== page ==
When 2nd Lt. Lance Konzen got his first military assignment, the Air Force recommended he and his wife Megan Konzen move into housing right on his base at Laughlin Air Force Base in Del Rio, Texas, to help them adjust to military life.
But the Konzens didn't know their new home had mold growing in the vents, which gave Megan respiratory problems and led to several emergency room visits, she said. The family said the private company managing their home didn't provide preventative maintenance or clean the home thoroughly once mold was discovered.
The Konzens are one of several families highlighted in a report from the Military Family Advisory Network published Wednesday, which found that military families living in on-base housing face dangerous conditions including mold, vermin and poor water quality.
The military uses private companies to provide and maintain on-base housing for families, but the report shows that substandard living conditions are widespread.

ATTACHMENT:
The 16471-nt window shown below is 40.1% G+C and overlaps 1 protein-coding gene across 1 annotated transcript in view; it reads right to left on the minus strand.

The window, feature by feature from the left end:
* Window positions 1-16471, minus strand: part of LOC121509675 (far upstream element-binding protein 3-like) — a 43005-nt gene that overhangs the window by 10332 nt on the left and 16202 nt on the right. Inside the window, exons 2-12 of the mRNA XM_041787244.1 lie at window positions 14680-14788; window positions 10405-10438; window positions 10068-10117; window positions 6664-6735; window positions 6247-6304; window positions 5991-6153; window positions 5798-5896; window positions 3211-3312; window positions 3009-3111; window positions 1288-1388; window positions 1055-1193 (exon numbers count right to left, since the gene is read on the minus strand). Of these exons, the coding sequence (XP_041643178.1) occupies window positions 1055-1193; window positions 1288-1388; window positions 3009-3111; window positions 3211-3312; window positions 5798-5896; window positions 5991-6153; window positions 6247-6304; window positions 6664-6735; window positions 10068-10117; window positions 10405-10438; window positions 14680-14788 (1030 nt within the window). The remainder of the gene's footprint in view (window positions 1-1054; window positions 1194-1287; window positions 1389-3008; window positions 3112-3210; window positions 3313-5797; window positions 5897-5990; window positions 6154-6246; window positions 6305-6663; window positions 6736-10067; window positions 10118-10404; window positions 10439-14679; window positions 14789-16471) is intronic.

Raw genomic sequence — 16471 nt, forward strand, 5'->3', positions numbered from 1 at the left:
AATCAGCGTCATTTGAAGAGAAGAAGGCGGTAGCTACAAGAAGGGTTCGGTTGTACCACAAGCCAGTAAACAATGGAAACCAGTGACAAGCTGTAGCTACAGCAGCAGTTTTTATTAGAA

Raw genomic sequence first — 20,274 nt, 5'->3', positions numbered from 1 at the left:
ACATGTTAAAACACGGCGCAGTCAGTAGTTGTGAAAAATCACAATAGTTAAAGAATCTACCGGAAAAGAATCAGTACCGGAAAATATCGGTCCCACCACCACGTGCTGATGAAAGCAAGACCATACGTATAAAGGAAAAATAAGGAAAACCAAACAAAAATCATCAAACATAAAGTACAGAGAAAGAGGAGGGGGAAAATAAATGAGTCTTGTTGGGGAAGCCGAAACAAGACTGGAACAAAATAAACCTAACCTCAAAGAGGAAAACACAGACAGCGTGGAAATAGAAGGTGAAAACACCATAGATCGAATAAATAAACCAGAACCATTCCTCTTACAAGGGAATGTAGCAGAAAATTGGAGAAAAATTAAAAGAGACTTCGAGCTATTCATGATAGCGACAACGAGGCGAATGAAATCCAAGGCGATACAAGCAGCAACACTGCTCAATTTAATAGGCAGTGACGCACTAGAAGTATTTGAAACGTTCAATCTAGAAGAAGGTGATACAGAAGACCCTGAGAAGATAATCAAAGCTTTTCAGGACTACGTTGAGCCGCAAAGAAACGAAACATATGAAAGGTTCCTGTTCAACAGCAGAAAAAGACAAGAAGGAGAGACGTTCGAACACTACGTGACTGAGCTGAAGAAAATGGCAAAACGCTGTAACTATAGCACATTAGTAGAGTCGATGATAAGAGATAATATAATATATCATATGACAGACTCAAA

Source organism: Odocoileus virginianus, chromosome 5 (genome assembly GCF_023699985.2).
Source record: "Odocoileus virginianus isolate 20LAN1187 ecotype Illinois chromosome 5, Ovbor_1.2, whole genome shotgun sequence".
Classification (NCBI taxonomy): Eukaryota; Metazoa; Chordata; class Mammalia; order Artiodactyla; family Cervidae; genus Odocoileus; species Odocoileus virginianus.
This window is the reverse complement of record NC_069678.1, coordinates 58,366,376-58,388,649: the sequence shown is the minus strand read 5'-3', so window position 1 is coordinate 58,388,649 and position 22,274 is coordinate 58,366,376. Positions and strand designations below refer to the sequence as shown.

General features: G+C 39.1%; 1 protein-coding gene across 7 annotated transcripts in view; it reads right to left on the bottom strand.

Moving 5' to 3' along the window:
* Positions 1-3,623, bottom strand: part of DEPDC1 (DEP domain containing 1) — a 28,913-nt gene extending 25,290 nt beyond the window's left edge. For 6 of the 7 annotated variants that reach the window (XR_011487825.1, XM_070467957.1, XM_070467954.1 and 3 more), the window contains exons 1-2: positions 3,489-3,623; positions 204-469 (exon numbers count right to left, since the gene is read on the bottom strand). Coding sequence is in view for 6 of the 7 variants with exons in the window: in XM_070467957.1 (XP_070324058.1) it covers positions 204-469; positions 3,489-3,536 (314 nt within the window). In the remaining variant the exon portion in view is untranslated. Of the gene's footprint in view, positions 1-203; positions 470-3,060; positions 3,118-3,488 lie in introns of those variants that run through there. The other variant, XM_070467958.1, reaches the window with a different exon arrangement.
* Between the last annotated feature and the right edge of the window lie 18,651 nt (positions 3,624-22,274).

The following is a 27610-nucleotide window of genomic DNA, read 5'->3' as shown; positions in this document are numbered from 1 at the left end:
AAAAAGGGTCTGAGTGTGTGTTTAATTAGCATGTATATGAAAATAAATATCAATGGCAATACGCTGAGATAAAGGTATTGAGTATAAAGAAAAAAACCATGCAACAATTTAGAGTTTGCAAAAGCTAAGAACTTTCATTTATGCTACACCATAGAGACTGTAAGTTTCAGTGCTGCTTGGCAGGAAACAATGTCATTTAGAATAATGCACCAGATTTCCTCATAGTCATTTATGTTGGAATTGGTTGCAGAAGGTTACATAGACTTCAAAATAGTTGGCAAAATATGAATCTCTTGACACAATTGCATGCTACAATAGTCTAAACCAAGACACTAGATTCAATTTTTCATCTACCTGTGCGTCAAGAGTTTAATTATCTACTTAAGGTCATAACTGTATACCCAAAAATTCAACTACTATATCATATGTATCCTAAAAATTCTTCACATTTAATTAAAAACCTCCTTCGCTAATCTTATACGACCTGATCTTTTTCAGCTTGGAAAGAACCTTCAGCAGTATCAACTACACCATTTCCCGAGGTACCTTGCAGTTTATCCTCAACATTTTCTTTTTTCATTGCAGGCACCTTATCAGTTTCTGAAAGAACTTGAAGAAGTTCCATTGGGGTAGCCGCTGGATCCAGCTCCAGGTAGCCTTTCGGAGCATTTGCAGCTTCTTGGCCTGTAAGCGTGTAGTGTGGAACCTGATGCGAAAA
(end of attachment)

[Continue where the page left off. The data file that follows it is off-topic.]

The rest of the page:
The report comes on the heels of an investigation by Reuters into privatized military housing that it published in November, which estimated the companies would receive about $3.9 billion through military rent allowances in 2018.
The Department of Defense privatized its military housing in 1996 to improve housing conditions. Currently, 99 percent of on-base military housing is privatized, MFAN's executive director, Shannon Razsadin, told CNBC.
Yet, more than half of the 14,000-plus respondents to the MFAN survey who have lived in privatized military housing within the past three years, rated their satisfaction with housing management as "negative" or "very negative."
Just 16 percent rated their satisfaction as "positive" or "very positive."
The MFAN report, which summarized the survey responses, found that families' complaints were ignored and bad conditions persisted. Even when work was completed, it was "shoddy," according to the report.
"We heard from multiple families that their concerns were downplayed," the MFAN report said. "Many were told that mold was dirt or that nothing could be done about visibly growing mold on windowsills, walls, and ceilings."